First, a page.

Theranostics 2013; 3(8):573-582. doi:10.7150/thno.5477 This issue
1. School of Dentistry, College of Biomedical and Life Sciences, Cardiff University, Cardiff, CF14 4XY, UK.
2. The Davy-Faraday Research Laboratory, The Royal Institution of Great Britain, 21 Albemarle Street, London W1S 4BS, UK
3. Department of Physics & Astronomy, University College London, Gower Street, London, WC1E 6BT, UK
Stem cell therapies offer great potentials in the treatment for a wide range of diseases and conditions. With so many stem cell replacement therapies going through clinical trials currently, there is a great need to understand the mechanisms behind a successful therapy, and one of the critical points of discovering them is to track stem cell migration, proliferation and differentiation in vivo. To be of most use tracking methods should ideally be non-invasive, high resolution and allow tracking in three dimensions. Magnetic resonance imaging (MRI) is one of the ideal methods, but requires a suitable contrast agent to be loaded to the cells to be tracked, and one of the most wide-spread in stem cell tracking is a group of agents known as magnetic nanoparticles. This review will explore the current use of magnetic nanoparticles in developing and performing stem cell therapies, and will investigate their potential limitations and the future directions magnetic nanoparticle tracking is heading in.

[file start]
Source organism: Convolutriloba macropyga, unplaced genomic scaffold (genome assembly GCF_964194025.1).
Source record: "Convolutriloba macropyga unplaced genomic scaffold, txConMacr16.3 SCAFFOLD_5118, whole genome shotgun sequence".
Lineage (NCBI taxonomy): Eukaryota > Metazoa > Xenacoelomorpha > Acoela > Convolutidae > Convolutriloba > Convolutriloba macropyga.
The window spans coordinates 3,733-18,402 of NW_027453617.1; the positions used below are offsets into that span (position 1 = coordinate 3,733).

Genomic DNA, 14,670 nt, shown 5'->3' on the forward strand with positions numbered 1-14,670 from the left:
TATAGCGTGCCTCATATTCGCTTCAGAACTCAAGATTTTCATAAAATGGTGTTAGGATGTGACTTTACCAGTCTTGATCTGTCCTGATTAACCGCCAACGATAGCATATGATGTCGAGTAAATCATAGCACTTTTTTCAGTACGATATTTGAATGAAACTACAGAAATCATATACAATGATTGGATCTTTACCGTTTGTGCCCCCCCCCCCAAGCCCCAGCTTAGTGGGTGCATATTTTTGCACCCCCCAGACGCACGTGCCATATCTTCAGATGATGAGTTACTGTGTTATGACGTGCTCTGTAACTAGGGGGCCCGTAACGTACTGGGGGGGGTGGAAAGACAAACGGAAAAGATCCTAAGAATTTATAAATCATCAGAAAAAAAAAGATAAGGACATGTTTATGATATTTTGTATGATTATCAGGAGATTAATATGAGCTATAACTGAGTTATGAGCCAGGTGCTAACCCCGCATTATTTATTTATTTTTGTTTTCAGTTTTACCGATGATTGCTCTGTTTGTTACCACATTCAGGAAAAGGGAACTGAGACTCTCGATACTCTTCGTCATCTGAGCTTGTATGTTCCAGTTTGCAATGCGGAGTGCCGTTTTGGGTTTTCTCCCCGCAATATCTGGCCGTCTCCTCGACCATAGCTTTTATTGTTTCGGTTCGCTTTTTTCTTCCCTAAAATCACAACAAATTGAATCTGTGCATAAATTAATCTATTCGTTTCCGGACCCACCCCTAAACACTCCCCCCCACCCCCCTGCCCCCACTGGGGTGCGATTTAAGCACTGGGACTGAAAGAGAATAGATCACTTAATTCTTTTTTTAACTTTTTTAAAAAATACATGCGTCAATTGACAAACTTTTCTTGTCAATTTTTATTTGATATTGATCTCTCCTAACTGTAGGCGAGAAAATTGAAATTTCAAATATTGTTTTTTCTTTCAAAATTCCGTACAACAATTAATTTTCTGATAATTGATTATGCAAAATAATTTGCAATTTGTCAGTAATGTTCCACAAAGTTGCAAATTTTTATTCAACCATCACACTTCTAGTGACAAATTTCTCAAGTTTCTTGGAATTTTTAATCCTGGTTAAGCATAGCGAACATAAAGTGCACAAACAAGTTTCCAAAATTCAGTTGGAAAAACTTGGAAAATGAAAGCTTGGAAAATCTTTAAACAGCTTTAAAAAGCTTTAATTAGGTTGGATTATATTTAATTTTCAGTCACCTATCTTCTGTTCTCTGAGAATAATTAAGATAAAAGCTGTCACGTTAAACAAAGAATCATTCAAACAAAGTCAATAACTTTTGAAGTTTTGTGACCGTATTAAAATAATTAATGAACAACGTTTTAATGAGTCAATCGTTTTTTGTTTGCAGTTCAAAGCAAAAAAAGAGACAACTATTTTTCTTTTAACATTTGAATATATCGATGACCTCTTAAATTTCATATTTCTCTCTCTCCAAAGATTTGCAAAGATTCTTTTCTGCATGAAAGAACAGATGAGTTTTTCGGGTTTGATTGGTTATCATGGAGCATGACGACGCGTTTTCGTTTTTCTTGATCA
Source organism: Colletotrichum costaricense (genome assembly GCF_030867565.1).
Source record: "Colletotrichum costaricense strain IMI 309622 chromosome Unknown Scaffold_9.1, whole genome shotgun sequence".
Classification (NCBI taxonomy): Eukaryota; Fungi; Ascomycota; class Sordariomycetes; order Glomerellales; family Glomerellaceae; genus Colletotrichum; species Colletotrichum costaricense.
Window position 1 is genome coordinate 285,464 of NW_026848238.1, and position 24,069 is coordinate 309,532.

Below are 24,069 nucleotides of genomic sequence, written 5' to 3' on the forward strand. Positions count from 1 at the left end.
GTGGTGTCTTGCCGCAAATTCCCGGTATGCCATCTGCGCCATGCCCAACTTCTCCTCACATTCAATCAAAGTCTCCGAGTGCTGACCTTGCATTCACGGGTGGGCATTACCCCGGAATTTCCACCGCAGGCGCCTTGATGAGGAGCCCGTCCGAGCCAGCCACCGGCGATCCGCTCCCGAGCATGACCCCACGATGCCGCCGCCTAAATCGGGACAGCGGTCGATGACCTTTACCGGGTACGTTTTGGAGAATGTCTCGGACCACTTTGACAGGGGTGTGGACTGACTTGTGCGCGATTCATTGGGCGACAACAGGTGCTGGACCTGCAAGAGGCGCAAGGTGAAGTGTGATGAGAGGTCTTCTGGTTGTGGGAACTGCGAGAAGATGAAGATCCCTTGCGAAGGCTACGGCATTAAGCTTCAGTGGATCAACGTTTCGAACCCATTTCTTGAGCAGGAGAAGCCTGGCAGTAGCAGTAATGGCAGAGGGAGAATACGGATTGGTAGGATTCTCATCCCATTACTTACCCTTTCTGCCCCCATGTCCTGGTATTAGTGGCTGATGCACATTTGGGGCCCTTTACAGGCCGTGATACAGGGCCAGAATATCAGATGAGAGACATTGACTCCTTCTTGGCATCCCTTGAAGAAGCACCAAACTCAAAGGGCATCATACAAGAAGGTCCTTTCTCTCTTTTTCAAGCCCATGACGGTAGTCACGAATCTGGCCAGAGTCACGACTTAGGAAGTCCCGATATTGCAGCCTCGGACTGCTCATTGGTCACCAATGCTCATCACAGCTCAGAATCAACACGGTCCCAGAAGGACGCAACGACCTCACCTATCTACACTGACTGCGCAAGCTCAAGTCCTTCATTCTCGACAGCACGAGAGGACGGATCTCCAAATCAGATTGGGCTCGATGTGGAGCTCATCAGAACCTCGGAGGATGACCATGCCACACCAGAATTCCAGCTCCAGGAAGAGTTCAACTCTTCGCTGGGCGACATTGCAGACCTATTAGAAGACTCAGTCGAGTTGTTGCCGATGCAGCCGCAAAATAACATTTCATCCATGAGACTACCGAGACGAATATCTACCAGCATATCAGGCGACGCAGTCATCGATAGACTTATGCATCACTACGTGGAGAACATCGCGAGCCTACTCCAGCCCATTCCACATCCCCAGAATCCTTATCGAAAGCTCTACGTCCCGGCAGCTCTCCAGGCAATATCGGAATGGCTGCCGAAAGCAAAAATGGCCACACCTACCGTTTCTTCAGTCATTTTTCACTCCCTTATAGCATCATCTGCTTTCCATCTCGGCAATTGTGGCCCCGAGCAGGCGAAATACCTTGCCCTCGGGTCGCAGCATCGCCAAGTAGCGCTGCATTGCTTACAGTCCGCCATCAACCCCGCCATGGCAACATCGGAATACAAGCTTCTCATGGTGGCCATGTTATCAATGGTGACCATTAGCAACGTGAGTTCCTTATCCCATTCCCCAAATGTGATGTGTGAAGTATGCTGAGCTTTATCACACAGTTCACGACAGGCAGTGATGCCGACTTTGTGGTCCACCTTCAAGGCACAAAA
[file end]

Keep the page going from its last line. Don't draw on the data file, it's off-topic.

Keywords: nanoparticles, stem cell therapies